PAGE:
Leading Article: The waning House of Windsor

Click to follow
The Independent Online
THE WEEK may have concluded with Tony Blair and the Red Flag, but it commenced with James Hewitt and the Princess of Wales. Which is the more important? Politicians have long prided themselves that they run the country and define its identity. Yet there are grounds for believing that the most important political development of recent years has not been anything to do with the Palace of Westminster. It is all about the House of Windsor.

The latest episode has served to emphasise the endemic character of its present crisis and further to weaken its standing in the country. It is significant that public sympathy, according to the readers' polls conducted by newpapers this week, appears to be overwhelmingly with Princess Diana. Most British people, the surveys suggest, hold Prince Charles responsible for the collapse of the royal marriage and believe he should not become king. It would be wrong to conclude from this that the British now believe that their country should become a republic, but it is clear that the monarchy no longer enjoys unconditional support and esteem. Indeed, its long-term future is impossible to predict with any certainty.

The proximate cause of the crisis has been the behaviour of the younger royals. But the underlying explanation is the increasingly meritocratic nature of our culture. Hierarchy and deference are in decline. Yet the Royal Family depends on them for its status. The significance of the royal trauma, however, extends far beyond an insight into changing cultural mores. For centuries the Royal Family has been the quintessence of Britishness, the defining institution of the nation. In other words, the crisis of the royals represents, and reflects, a crisis of national identity.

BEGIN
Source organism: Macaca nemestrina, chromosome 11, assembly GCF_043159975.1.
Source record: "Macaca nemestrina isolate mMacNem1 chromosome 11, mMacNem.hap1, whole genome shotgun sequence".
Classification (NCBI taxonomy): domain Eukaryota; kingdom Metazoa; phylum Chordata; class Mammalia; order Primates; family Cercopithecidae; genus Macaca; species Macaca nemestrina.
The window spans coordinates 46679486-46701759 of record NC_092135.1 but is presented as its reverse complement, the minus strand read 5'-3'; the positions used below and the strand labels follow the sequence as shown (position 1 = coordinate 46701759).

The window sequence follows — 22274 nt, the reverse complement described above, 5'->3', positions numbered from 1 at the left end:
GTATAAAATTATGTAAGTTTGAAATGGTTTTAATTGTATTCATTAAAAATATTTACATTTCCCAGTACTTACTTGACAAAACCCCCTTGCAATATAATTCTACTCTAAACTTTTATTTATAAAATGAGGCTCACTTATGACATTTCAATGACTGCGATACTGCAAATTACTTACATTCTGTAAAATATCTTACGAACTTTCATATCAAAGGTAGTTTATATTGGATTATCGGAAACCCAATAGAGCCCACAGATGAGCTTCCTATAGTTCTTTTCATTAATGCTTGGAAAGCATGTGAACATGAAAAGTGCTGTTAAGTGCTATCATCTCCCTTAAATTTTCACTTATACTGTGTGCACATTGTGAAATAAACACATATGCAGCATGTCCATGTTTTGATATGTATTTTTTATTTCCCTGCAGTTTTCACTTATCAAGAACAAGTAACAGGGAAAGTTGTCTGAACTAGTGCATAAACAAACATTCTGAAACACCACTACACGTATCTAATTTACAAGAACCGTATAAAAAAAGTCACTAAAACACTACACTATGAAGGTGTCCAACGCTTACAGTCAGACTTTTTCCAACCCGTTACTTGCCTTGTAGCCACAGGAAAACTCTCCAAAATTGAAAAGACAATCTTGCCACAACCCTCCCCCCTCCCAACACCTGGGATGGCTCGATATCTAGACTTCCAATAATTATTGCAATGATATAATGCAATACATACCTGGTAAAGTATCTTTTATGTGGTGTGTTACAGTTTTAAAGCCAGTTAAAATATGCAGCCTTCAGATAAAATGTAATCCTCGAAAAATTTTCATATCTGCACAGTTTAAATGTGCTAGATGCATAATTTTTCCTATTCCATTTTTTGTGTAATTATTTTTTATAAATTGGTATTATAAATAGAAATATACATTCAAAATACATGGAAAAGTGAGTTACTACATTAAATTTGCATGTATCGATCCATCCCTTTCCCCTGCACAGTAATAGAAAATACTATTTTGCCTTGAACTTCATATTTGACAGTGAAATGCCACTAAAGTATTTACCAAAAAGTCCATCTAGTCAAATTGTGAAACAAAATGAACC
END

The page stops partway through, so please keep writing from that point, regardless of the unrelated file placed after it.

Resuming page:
In this, the monarchy is not alone. Most of the institutions that have traditionally defined Britain's sense of nationhood are suffering from a similar loss of authority and respect: the House of Lords and the Commons are obvious examples. These falls from grace have had little to do with politics. Indeed, the mainstream political world has had virtually nothing to say about them. The causes are overwhelmingly cultural. There is a growing mismatch between the direction in which British society and culture are moving. A meritocratic, competitive and modern- minded public is puzzled, amused and from time to time angered by the outdated and ossified nature of the national institutions that purport to represent it. Britain increasingly resembles a car with a new engine but an ancient and rusting body. As with the car, the problem can only get worse.

This problem of institutional decline certainly should neither surprise nor throw us into alarm, because it reflects our history rather than our future. When virtually every other institution in society - from companies and trade unions to schools and hospitals - has undergone some kind of transformation, it is only to be expected that those which have refused to ask serious questions of themselves should find their authority waning.

It is useless to look to the world of politics to give expression to such problems since political institutions are part of the problem. For the most part, politicians of all parties have remained embarrassingly silent and deferential towards the Royal Family. While everybody else speaks their mind, they say nothing. The young turks at the Liberal Democrat conference were, in this respect, a breath of fresh air.

But what of Mr Blair, whose week has been dominated by a battle for the future of another institution in the midst of turbulent change? Mr Blair's rise is a product of the same meritocratic trends that now besiege the Royal Family. So far, however, he has had little to say about meritocracy and virtually nothing about national identity and the state of our institutions. The New Labour project, as Mr Blair styled it this week in Blackpool, needs to face these questions if its theme of national renewal is to carry conviction.

Comments